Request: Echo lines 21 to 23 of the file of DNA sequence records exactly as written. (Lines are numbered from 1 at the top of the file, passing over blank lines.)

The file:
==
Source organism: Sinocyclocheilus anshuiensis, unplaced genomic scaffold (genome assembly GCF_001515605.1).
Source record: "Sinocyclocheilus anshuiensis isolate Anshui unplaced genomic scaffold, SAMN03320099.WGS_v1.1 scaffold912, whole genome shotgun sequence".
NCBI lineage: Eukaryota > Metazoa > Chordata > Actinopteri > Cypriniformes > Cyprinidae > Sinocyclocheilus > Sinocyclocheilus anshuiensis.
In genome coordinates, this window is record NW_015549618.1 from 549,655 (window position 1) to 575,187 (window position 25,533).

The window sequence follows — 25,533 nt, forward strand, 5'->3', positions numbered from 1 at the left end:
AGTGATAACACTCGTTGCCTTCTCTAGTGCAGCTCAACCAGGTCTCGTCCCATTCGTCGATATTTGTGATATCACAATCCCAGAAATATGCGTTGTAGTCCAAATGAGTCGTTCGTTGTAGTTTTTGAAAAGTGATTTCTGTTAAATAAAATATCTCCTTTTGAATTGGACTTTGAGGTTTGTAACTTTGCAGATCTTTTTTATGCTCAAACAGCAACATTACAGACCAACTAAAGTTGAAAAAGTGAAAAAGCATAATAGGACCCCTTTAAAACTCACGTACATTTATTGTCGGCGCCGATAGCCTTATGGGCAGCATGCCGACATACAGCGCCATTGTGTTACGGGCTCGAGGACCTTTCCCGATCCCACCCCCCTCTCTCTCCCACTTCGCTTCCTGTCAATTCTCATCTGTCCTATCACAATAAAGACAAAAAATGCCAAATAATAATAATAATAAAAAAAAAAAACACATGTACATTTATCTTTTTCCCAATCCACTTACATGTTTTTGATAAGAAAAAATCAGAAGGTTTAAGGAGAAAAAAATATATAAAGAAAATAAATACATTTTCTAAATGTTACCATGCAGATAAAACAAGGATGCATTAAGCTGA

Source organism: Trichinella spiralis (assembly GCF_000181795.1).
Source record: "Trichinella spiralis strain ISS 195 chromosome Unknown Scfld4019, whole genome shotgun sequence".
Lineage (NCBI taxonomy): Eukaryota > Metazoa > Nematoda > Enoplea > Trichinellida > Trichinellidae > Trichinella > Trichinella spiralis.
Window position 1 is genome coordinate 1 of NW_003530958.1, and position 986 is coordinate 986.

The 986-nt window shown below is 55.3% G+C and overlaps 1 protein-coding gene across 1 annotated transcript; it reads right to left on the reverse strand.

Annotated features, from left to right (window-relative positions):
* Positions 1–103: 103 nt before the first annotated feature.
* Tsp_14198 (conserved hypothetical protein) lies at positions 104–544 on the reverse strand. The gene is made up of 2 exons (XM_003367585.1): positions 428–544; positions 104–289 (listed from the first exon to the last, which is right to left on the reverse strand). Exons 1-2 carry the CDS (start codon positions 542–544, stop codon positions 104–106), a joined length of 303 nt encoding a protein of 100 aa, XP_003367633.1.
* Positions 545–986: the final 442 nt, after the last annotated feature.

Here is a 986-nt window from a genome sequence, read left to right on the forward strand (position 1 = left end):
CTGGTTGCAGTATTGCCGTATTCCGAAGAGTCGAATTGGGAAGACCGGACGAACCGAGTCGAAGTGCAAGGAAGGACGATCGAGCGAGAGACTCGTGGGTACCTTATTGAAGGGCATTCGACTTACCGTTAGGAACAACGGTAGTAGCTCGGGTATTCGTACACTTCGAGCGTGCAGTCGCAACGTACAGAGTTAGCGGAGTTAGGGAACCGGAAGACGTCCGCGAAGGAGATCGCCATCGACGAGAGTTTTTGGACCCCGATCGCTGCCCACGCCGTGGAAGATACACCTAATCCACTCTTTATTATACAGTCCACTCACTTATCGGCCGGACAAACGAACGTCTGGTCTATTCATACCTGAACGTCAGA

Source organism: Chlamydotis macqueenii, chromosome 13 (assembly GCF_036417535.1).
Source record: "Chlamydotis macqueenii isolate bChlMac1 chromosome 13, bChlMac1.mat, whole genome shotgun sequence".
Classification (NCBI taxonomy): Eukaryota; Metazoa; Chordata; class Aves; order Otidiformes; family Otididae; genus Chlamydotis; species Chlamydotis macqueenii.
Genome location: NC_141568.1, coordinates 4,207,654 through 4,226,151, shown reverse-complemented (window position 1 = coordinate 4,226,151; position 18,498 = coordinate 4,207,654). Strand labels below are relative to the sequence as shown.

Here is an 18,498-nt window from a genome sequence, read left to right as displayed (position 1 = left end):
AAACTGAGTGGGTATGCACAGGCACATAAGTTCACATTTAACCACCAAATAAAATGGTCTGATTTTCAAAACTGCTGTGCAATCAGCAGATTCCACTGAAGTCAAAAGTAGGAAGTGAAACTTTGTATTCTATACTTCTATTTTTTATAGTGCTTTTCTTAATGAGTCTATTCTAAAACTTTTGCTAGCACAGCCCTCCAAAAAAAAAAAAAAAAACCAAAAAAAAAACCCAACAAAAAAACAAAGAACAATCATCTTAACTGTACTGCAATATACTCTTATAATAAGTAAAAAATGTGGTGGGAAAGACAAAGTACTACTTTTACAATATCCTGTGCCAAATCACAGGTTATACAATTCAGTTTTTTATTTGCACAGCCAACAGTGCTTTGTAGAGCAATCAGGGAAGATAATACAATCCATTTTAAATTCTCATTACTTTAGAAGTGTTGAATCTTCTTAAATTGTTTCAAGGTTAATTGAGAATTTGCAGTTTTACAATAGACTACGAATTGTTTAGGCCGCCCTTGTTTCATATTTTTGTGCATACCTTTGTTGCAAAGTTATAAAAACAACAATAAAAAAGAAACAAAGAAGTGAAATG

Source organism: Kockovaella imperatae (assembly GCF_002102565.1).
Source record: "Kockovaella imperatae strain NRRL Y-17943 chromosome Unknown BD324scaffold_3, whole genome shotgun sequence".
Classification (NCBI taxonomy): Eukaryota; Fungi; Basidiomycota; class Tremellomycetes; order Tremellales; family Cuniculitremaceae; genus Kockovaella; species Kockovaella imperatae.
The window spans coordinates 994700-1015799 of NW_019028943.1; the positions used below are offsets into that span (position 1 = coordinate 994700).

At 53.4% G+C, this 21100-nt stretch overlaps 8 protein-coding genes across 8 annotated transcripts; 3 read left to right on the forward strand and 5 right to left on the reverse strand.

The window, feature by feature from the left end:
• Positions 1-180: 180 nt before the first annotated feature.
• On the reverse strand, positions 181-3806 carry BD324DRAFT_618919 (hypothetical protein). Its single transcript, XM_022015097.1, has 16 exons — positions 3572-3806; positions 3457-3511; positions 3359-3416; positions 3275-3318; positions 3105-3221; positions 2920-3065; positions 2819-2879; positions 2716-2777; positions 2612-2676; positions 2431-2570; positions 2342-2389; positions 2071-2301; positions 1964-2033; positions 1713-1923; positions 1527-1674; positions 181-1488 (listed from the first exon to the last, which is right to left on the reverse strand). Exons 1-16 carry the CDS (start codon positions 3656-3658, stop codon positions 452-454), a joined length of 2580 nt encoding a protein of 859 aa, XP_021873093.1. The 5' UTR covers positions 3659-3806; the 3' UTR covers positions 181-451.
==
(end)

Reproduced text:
Genome location: NC_141568.1, coordinates 4,207,654 through 4,226,151, shown reverse-complemented (window position 1 = coordinate 4,226,151; position 18,498 = coordinate 4,207,654). Strand labels below are relative to the sequence as shown.

Here is an 18,498-nt window from a genome sequence, read left to right as displayed (position 1 = left end):
AAACTGAGTGGGTATGCACAGGCACATAAGTTCACATTTAACCACCAAATAAAATGGTCTGATTTTCAAAACTGCTGTGCAATCAGCAGATTCCACTGAAGTCAAAAGTAGGAAGTGAAACTTTGTATTCTATACTTCTATTTTTTATAGTGCTTTTCTTAATGAGTCTATTCTAAAACTTTTGCTAGCACAGCCCTCCAAAAAAAAAAAAAAAAACCAAAAAAAAAACCCAACAAAAAAACAAAGAACAATCATCTTAACTGTACTGCAATATACTCTTATAATAAGTAAAAAATGTGGTGGGAAAGACAAAGTACTACTTTTACAATATCCTGTGCCAAATCACAGGTTATACAATTCAGTTTTTTATTTGCACAGCCAACAGTGCTTTGTAGAGCAATCAGGGAAGATAATACAATCCATTTTAAATTCTCATTACTTTAGAAGTGTTGAATCTTCTTAAATTGTTTCAAGGTTAATTGAGAATTTGCAGTTTTACAATAGACTACGAATTGTTTAGGCCGCCCTTGTTTCATATTTTTGTGCATACCTTTGTTGCAAAGTTATAAAAACAACAATAAAAAAGAAACAAAGAAGTGAAATG